Health Startups And Bigwigs Crowd Into First NYC Health IT Showcase

For two days last week, the New York eHealth Collaborative (NYeC) hosted presentations and exhibits from 43 companies eager to show off their health IT initiatives. The gathering attracted big names like UnitedHealth and GE, as well as nine startups seeking to make a name in health IT. The organizers of NYeC were stunned by the demand for the event, which was their first: They had planned for 300 attendees and got 600 instead. “This broke all our expectations,” says David Whitlinger, NYeC’s executive director. “It gives momentum moving forward to health IT in New York.”

NYeC was formed in late 2006 as a public/private partnership between the New York Department of Health and companies working in health IT. It encompasses several programs that provide education and assistance to physicians and health facilities wanting to transition from paper-based records to electronic health records.

The organization is also trying to foster interactions between IT startups and the professionals they hope to serve, Whitlinger says. “For a number of years, health IT has not moved at a dot-com pace,” he says. “But the barriers are coming down now, and that presents opportunities for innovation.”

The conference served as a showcase for nine health IT startups, mostly based in New York. They were assembled by StartUp Health, a recently launched mentoring and support program for entrepreneurs interested in building companies focusedon health and wellness. The startups included Your Nurse is On, which developed a software platform to simplify nurse staffing, and OrganizedWisdom, a consumer site that aggregates health information on the Web.

Even older, more established companies were eager to display their ability to bring cutting-edge technologies to the business of healthcare. William Feller and Steve Harstad of UnitedHealth (NYSE: UNH) traveled from the managed-care giant’s headquarters in Minnetonka, MN, to the NYeC conference to present several new technologies the company has been perfecting in recent months. They include DocGPS, a smartphone app that helps members instantly find doctors or hospitals wherever they are, and OptumizeMe, an app that allows people to set health and fitness goals and to create a virtual social network of similarly health-minded people.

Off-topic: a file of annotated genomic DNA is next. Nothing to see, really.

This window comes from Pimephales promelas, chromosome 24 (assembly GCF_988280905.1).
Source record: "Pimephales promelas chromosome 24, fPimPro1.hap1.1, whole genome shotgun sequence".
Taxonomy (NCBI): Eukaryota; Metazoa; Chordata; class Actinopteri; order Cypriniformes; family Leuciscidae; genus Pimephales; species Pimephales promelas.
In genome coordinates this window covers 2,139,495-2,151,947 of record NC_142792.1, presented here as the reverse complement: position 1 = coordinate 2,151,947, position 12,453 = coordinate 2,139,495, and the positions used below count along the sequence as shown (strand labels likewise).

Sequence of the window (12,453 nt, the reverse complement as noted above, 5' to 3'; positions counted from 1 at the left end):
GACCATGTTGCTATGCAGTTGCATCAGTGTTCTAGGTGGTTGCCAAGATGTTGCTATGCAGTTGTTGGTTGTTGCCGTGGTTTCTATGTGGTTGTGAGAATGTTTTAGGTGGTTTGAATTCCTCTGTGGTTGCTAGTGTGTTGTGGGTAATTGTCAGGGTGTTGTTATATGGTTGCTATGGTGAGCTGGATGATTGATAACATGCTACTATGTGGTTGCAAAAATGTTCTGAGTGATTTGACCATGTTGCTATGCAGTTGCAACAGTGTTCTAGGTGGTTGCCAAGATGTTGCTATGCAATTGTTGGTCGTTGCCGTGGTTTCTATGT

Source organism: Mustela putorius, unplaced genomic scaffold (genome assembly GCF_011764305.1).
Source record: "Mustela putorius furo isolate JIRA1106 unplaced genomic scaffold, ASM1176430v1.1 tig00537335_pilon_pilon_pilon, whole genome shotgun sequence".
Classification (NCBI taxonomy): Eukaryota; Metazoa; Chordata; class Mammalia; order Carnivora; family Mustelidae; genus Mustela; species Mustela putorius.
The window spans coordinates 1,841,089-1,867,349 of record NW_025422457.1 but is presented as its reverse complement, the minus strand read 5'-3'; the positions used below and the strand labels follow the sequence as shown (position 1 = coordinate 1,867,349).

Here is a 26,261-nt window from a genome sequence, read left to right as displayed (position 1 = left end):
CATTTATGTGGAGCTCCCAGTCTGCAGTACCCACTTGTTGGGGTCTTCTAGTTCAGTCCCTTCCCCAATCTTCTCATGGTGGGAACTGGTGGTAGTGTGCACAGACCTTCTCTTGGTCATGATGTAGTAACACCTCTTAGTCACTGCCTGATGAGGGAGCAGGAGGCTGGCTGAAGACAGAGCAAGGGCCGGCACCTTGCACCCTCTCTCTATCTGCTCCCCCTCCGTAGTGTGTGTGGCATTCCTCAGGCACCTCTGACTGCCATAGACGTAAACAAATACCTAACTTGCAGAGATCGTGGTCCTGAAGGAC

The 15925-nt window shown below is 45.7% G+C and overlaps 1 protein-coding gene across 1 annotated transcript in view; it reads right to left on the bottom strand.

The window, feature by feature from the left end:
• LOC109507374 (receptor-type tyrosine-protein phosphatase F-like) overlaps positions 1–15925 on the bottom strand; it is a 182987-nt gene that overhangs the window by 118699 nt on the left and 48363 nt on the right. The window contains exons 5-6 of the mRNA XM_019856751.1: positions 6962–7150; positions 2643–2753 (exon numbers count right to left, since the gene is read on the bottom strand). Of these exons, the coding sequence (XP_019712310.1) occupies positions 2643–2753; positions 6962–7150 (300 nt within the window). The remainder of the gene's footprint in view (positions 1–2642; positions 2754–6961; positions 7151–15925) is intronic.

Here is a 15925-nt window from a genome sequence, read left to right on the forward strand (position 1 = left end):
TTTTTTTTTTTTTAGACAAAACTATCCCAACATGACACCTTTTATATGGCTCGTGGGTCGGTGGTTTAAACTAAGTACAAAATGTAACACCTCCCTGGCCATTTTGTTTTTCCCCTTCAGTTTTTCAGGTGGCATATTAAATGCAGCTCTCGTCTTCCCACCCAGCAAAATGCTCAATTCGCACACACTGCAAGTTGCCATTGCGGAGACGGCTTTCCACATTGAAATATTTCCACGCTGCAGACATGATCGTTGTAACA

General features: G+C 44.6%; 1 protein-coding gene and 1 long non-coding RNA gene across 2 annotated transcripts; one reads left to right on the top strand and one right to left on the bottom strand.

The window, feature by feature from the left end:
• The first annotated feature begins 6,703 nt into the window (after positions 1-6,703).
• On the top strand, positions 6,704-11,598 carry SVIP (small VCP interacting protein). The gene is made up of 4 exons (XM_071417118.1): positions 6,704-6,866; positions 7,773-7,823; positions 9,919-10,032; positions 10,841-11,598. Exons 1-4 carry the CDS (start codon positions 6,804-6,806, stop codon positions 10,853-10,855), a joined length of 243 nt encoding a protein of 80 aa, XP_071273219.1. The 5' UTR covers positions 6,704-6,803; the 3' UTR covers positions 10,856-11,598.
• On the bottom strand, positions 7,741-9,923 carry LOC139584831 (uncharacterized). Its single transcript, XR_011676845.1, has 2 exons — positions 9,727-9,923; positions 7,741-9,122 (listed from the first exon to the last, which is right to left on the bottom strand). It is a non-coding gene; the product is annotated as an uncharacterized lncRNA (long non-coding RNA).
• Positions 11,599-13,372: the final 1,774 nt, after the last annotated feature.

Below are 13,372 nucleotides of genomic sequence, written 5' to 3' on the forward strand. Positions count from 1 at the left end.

Feller says the new generation of health IT products not only plays off the growing popularity of smartphones, it also reflects how consumers are thinking about their health. “Consumers desire health achievement. They want to lose weight or exercise more,” says Feller, chief information officer for United’s emerging business group. “Another trend is that they need help navigating the healthcare space.”

United is so determined to be a major player in health IT that it made OptumizeMe available to everyone—not just United’s members. “We’re trying in different ways to take technology and simplify healthcare,” says Harstad, who is a senior director for chronic condition management at United’s OptumHealth division.

NYeC’s Whitlinger hopes the popularity of the group’s first big event in the Big Apple will spark interest in one of its latest initiatives, the Statewide Health Information Network for New York (SHIN-NY). The network, first proposed in October 2010, will link doctors and health facilities in New York, so they can easily share records with each other. The system is designed to simplify health care for patients—they won’t need to transfer records between primary care doctors and specialists, for example—and to cut down mistakes and unnecessary, repeated tests.

“We want to have the ability to stitch together all the healthcare providers in New York,” Whitlinger says. “We’re looking forward now to a lot of interest in SHIN-NY 2.0.”

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